I spend the first day, with 3 different 5-10 minute sessions with the horse just teaching them that mugging earns them nothing. The way I do this is by standing beside them (or on the other side of the fence/door with a potentially aggressive or overly pushy horse) and waiting. Of course the first thing they're going to do is dive for the food. In your case I'd do this on the other side of the door/fence so as not to risk your arm (yowch!). They will try and mug, but you just ignore them, step away, just stay by their shoulder (or just out of reach out the door). The moment they look away, even if there's a distraction, the moment they turn their head away click/smooch and treat. Feed the treat arms length away - I personally feed them just behind their chin so they need to back up a little to get it. This just helps reinforce the personal space requirement. After 2-3 sessions of this most horses are solid that the only way to get food is by standing at a respectful distance and looking away. This also teaches them that the click/smooch means "yes, you get a treat".

From here I take it to targetting, I use a crop with colorful duct tape on the end (so they can see it easier). I hold it out, and naturally most horses will sniff it or nudge it. My mare was horrified of crops (for obvious reasons) So it took a little longer with her. I had to click/treat whenever she got close to it. Repeat until she got that, then I would touch her nose with the crop and click/treat before she fully realized and pulled away. My pony on the other hand touched the crop himself out of curiosity. You repeat this until they will touch their nose to the crop no matter where you put it, up or down or left or right, I even use it to help my mare stretch, bringing her nose all around to her sides and down between her front hooves and all.
With them both I worked on teaching them to not just touch, but to follow the crop. My pony does this to go through unmounted obstacle courses, over jumps and through tunnels and such (picture a dog agility course). My mare I used this skill to help her overcome her fear of new places/things. She was horrified of leaving her paddock, this gave her the confidence. When she was afraid of my car, I just brought her over to it using C/T following the crop, being sure to C/T just before she got too nervous to go forward again.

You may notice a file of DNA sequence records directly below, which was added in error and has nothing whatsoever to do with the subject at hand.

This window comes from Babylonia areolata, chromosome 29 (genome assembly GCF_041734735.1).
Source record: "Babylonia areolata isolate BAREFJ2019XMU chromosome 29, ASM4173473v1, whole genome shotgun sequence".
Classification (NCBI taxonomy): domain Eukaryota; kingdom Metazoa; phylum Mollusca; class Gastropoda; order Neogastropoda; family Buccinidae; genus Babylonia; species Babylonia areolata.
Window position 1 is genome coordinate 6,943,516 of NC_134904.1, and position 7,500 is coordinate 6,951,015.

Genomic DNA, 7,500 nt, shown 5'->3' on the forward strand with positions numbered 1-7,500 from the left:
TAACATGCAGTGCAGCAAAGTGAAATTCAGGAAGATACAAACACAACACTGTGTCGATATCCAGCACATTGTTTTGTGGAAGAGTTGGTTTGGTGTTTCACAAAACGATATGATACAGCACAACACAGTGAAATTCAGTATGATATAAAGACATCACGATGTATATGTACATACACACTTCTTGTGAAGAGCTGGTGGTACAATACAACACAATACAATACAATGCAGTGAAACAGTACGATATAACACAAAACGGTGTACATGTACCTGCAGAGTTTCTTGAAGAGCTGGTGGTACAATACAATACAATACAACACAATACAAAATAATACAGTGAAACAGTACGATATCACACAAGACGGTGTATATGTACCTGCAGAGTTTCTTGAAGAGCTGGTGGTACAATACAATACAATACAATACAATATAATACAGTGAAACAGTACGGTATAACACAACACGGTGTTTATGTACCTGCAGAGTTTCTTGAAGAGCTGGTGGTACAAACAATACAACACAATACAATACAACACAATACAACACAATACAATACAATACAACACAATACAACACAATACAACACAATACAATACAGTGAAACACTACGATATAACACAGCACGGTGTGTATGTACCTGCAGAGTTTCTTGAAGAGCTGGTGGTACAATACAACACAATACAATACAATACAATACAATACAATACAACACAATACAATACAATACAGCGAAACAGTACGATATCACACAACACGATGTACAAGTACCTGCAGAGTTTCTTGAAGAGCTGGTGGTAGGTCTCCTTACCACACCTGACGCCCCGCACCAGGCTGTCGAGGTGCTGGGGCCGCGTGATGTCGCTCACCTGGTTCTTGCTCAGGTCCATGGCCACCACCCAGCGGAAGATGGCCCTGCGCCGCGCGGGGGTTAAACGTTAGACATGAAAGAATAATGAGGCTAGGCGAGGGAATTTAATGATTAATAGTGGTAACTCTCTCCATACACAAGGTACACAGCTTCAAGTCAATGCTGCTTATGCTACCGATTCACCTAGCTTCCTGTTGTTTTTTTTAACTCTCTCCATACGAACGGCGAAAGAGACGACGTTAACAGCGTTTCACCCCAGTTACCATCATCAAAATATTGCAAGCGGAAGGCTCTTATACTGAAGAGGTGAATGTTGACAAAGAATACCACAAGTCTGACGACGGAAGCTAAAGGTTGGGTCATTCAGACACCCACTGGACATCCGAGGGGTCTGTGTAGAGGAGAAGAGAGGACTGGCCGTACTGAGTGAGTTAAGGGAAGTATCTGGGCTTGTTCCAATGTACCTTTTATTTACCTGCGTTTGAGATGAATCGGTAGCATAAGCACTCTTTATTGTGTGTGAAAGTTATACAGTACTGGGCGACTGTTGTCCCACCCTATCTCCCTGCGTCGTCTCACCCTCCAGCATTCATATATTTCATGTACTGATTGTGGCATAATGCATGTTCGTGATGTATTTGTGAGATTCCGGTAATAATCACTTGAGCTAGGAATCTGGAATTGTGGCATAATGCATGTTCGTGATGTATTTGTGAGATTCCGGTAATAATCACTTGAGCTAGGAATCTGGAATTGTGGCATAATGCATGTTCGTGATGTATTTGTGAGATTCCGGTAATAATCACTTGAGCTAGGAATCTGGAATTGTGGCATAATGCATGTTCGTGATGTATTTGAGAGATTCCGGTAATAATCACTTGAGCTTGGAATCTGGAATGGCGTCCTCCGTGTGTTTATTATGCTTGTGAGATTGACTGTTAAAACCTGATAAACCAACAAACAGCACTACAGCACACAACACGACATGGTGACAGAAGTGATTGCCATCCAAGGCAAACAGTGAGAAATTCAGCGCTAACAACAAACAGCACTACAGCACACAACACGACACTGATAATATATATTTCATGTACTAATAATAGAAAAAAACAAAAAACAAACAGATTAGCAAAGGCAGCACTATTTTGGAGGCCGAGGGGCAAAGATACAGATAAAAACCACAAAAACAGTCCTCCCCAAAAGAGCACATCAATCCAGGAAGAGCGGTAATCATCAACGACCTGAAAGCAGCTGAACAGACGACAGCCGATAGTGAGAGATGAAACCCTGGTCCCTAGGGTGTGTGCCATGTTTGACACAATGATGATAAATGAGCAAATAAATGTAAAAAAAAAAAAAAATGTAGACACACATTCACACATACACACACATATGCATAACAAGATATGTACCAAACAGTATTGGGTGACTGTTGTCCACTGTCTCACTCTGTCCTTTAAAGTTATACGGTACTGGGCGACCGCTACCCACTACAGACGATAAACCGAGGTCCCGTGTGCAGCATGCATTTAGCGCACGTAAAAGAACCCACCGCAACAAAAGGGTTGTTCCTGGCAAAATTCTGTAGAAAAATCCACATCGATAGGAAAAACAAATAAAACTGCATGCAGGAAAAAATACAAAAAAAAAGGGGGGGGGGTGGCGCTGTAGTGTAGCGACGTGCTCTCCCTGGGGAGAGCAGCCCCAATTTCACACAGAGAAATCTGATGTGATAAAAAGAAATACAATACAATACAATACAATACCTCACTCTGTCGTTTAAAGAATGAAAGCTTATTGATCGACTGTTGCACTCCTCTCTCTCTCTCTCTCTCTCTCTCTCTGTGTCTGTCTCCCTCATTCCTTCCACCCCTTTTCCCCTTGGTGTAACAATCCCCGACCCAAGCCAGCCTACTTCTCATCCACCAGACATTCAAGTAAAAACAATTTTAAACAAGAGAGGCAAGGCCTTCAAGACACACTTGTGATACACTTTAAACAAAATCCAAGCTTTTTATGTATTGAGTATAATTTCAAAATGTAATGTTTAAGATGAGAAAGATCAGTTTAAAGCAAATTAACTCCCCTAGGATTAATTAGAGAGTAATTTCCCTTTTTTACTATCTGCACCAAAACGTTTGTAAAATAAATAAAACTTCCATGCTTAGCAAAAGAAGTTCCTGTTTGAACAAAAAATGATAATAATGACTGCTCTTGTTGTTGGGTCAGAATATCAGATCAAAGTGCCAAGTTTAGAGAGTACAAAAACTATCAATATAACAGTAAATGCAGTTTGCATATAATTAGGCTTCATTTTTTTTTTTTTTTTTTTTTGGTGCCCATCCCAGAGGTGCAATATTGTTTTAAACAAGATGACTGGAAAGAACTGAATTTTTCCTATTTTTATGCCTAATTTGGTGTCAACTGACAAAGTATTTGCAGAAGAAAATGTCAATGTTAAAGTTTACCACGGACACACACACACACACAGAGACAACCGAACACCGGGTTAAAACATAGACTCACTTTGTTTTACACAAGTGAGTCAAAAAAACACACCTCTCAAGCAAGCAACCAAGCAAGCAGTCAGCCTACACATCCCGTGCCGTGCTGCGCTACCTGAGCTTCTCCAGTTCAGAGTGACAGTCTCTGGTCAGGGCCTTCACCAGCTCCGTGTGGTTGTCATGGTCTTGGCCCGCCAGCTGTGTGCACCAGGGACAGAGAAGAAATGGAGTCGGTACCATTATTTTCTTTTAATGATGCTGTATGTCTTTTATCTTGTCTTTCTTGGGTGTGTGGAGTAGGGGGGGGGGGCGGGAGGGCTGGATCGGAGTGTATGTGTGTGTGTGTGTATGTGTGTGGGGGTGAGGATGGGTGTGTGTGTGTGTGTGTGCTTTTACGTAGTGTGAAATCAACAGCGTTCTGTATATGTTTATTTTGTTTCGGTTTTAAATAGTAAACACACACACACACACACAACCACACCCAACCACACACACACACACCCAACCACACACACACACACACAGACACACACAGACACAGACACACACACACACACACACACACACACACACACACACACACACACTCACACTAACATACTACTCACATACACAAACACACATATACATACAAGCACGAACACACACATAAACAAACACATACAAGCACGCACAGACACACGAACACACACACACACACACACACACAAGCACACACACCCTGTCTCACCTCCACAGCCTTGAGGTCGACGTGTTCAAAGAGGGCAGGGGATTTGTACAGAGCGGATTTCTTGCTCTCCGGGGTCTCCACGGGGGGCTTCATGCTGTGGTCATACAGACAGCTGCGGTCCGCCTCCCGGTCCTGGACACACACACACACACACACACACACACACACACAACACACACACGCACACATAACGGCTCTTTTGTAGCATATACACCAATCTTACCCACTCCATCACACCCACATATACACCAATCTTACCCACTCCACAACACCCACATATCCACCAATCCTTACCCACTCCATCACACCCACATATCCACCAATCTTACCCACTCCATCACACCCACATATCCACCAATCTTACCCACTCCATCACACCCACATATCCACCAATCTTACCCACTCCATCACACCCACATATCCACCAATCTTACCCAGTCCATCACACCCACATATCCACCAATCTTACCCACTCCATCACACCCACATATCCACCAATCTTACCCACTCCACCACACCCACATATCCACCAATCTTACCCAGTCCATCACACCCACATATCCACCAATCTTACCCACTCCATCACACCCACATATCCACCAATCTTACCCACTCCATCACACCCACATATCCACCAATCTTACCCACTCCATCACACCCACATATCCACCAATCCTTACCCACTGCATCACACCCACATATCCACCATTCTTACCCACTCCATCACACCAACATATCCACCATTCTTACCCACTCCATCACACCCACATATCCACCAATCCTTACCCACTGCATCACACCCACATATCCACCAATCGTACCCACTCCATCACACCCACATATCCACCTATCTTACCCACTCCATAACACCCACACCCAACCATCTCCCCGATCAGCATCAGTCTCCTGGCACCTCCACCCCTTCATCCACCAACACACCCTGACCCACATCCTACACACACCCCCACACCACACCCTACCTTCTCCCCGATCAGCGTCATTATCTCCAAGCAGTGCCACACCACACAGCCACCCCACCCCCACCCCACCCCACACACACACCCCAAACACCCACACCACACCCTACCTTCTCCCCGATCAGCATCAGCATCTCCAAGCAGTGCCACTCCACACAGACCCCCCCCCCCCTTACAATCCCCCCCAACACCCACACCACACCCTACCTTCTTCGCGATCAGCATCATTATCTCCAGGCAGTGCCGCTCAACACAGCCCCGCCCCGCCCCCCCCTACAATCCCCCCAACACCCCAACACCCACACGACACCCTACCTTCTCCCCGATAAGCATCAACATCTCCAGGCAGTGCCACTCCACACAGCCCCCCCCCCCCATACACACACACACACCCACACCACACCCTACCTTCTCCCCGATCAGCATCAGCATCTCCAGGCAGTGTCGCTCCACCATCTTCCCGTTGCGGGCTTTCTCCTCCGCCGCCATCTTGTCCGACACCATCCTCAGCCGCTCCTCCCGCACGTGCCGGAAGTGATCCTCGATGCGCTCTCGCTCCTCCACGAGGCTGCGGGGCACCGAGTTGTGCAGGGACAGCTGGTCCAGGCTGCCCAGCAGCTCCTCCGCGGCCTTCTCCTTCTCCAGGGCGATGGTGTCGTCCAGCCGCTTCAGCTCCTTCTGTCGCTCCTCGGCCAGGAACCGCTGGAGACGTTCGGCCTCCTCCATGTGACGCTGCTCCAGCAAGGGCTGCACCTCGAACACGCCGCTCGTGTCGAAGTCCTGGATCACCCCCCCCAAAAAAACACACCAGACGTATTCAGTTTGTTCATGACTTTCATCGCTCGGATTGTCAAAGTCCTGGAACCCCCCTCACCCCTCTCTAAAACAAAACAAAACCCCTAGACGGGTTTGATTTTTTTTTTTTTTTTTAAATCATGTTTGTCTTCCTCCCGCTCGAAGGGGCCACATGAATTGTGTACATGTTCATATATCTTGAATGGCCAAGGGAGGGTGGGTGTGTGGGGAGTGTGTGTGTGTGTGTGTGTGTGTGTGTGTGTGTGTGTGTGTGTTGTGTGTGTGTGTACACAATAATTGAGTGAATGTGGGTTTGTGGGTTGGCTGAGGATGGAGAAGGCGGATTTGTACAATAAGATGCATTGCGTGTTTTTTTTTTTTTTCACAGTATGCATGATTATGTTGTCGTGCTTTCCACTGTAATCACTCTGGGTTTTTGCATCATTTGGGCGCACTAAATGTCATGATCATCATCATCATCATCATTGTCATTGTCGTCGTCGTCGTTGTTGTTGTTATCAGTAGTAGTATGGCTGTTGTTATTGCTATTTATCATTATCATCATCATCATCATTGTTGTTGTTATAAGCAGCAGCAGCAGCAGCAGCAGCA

You can then teach them pretty much every skill with the click being the bridge to mean "yes that's what I want". You can teach them all sorts of silly tricks, but you can also teach them meaningful things, just an example: if you do dressage you can use it to motivate them to do more advanced and difficult maneuvers like Piaffes and all. You can of course carry on these skills undersaddle for when they're learning a new skill. If they won't stand still for mounting CT is a great way to help that.

Here are some videos I used to help me learn how:
Video 1

tinyliny 10-09-2012 10:27 PM

first of all, did I miss a thread where you explained how you broke your arm? must be a good battle story, no?

I think anything that requires you to hold a line and change the line from one hand to another is out,. In fact, unless you know the horses are pretty solid on leading, and not likely to ever really pull hard and sudden, I would not do any kind of work where you are "connected" physically to them , for fear of sudden movement that would be very painful/damaging.

you can get a long stick or a whip and teach them to put their noses on things by placing treats on things all around the pasture, then direct them toward the item where the treat is (using your stick) and teach them to put their nose on it. Next , teach them to roll a ball along the ground (but does require having small treats to reward them. you'd have to get creative on how to do that.

Free lunge them over jumps and cavaletti.
Do some desensitizing with tarps and such.
teach "lower your head" (needs only one hand to do)